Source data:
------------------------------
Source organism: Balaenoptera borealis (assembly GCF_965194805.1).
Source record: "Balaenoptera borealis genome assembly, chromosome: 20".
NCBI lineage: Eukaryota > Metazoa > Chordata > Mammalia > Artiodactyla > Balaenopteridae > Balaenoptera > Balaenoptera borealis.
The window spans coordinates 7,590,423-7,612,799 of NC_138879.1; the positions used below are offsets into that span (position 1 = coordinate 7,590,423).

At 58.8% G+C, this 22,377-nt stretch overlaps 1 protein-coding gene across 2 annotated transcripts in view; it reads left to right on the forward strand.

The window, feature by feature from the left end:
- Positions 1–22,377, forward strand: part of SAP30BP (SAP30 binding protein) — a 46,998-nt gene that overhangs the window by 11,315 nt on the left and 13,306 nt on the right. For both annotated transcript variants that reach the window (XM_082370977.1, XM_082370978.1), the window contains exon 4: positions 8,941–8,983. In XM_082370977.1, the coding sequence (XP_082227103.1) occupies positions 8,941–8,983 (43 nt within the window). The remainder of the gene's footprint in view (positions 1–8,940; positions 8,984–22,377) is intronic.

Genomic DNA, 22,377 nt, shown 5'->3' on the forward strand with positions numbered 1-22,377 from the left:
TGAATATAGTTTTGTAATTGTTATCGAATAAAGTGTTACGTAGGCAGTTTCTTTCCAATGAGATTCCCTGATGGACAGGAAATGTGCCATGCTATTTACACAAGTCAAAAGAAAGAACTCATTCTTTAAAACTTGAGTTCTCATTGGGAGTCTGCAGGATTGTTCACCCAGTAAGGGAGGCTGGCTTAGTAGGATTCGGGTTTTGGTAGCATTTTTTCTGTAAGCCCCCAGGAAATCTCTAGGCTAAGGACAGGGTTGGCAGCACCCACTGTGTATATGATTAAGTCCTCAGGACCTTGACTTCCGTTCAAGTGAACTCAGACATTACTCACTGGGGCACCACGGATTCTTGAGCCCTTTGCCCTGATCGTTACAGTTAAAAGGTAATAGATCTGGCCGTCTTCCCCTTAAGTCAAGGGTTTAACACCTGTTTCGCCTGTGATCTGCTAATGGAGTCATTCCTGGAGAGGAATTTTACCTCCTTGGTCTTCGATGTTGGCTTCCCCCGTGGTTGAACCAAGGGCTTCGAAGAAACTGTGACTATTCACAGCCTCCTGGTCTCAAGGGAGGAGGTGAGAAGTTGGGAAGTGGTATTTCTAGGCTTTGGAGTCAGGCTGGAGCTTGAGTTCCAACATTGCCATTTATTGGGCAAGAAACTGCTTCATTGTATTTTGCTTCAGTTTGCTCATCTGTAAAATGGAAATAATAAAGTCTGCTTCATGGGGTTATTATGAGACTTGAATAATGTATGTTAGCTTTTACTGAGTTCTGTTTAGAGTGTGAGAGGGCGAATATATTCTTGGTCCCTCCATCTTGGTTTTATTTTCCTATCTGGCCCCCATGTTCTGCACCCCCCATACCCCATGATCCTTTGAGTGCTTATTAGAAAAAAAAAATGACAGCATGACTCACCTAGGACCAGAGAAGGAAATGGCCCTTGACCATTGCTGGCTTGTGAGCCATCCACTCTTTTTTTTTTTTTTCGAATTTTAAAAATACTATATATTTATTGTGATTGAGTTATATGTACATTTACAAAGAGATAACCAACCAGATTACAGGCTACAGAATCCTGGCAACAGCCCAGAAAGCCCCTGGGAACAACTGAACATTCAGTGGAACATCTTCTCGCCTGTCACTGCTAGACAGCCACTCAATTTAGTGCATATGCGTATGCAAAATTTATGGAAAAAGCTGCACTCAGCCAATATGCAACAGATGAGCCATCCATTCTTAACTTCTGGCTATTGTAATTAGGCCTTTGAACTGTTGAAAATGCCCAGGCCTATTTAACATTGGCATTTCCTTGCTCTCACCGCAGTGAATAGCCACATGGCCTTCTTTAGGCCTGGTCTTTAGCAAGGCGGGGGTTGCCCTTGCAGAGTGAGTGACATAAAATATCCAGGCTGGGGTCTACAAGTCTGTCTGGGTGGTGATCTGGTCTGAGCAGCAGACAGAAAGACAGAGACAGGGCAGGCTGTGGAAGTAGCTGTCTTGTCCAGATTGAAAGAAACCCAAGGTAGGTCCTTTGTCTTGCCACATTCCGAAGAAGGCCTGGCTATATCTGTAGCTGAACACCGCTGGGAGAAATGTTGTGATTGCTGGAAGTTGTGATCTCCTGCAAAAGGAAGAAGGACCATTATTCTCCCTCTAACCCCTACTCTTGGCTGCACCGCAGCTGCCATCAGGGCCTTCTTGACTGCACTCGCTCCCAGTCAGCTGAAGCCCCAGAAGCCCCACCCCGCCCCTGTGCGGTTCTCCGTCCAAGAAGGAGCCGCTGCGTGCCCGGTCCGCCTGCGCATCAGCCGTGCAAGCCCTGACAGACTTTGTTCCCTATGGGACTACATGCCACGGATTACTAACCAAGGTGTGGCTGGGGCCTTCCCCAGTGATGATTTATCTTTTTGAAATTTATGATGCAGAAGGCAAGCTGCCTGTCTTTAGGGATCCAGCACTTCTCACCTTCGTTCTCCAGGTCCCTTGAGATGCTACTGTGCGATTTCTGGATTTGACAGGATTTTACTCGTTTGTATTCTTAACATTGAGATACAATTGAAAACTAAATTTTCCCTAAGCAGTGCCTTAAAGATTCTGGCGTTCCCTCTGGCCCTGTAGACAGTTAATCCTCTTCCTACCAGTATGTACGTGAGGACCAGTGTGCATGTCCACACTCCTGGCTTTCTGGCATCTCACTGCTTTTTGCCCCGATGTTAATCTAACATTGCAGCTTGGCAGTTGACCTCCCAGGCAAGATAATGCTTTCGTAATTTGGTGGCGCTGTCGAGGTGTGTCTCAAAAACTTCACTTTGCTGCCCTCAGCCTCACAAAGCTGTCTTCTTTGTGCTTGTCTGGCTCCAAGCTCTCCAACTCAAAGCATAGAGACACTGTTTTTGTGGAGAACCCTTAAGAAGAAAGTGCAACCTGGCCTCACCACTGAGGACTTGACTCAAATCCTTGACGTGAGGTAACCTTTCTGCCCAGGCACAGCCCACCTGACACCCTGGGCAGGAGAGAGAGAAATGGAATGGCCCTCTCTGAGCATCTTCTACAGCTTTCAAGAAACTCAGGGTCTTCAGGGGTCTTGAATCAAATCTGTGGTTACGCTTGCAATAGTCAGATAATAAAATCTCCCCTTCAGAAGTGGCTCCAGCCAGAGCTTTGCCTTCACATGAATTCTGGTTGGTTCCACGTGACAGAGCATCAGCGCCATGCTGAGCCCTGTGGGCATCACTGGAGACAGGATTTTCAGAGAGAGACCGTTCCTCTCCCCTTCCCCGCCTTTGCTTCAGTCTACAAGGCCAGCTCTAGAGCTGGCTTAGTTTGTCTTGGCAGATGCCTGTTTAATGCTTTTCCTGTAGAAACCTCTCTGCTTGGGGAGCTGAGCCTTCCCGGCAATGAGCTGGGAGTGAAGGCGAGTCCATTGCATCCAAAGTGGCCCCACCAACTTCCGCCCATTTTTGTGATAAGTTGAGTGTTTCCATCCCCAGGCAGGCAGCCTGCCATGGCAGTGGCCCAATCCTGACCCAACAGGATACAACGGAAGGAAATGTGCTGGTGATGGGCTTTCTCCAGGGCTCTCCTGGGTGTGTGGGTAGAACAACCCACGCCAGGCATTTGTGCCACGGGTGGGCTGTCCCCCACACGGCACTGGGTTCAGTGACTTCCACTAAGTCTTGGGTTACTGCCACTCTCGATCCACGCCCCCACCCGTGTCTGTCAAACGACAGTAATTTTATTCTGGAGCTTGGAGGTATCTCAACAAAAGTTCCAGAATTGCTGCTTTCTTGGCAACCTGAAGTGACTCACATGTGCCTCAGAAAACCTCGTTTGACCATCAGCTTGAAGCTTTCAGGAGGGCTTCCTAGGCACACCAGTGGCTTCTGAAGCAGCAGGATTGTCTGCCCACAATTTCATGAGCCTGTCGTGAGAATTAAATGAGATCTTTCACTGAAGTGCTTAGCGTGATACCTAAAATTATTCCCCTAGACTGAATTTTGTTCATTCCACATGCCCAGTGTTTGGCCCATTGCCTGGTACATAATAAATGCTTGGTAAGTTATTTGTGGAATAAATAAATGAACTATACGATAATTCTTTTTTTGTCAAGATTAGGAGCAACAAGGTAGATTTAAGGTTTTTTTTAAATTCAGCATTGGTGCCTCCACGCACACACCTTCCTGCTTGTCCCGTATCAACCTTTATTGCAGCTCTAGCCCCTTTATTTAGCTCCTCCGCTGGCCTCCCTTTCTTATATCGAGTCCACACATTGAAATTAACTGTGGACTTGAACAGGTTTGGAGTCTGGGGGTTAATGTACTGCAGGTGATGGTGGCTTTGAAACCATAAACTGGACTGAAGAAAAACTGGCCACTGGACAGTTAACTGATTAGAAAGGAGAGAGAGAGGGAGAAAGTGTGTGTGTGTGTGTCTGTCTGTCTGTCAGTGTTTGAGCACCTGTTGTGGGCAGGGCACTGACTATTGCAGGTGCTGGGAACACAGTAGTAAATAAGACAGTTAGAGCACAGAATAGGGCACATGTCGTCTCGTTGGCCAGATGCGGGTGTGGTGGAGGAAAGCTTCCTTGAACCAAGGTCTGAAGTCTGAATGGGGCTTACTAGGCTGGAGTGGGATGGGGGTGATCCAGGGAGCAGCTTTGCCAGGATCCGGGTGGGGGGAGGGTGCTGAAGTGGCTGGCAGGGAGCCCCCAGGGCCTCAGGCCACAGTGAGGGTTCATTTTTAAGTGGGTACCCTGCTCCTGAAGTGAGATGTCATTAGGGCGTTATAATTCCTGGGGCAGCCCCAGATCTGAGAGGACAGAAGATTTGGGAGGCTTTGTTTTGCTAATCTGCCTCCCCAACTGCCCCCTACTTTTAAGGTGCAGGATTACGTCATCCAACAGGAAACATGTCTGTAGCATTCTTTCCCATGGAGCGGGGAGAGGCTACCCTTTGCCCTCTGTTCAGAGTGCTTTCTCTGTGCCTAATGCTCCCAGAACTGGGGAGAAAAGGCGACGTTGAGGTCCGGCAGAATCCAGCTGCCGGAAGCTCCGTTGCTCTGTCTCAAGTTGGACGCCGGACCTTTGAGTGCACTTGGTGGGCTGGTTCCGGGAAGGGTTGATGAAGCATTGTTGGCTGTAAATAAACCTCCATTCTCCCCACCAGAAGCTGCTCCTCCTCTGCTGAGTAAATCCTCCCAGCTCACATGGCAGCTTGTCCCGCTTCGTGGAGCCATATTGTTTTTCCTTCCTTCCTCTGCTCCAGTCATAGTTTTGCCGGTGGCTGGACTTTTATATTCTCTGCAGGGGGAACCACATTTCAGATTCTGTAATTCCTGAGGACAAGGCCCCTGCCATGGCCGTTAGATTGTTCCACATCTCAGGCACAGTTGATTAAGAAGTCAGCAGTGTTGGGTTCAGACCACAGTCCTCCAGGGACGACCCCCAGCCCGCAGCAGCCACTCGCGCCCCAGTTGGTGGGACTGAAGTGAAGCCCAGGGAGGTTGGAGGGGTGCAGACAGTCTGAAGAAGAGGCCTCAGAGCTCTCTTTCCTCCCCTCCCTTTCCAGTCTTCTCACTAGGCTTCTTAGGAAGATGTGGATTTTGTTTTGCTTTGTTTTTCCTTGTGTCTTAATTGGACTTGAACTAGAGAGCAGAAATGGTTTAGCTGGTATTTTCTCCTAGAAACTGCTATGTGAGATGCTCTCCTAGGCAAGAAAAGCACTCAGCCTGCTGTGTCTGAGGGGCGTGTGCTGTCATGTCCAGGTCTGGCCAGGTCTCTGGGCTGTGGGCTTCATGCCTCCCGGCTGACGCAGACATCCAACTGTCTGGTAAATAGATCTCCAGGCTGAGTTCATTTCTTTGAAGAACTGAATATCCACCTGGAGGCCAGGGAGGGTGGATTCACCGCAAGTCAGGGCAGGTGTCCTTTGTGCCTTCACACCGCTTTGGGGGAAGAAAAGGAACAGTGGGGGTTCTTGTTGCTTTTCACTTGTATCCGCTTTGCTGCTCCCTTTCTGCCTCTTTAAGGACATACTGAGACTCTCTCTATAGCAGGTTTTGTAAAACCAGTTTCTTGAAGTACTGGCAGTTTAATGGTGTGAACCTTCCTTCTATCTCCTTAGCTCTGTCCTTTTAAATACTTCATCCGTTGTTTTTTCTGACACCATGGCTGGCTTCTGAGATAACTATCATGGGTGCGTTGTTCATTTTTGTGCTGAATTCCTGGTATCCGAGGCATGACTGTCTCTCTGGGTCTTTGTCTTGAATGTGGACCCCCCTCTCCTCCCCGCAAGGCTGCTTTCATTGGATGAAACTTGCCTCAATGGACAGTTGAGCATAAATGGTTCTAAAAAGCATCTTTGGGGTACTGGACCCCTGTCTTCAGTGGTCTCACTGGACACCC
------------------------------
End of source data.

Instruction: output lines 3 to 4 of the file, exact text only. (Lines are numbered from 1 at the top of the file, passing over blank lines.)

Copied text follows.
NCBI lineage: Eukaryota > Metazoa > Chordata > Mammalia > Artiodactyla > Balaenopteridae > Balaenoptera > Balaenoptera borealis.
The window spans coordinates 7,590,423-7,612,799 of NC_138879.1; the positions used below are offsets into that span (position 1 = coordinate 7,590,423).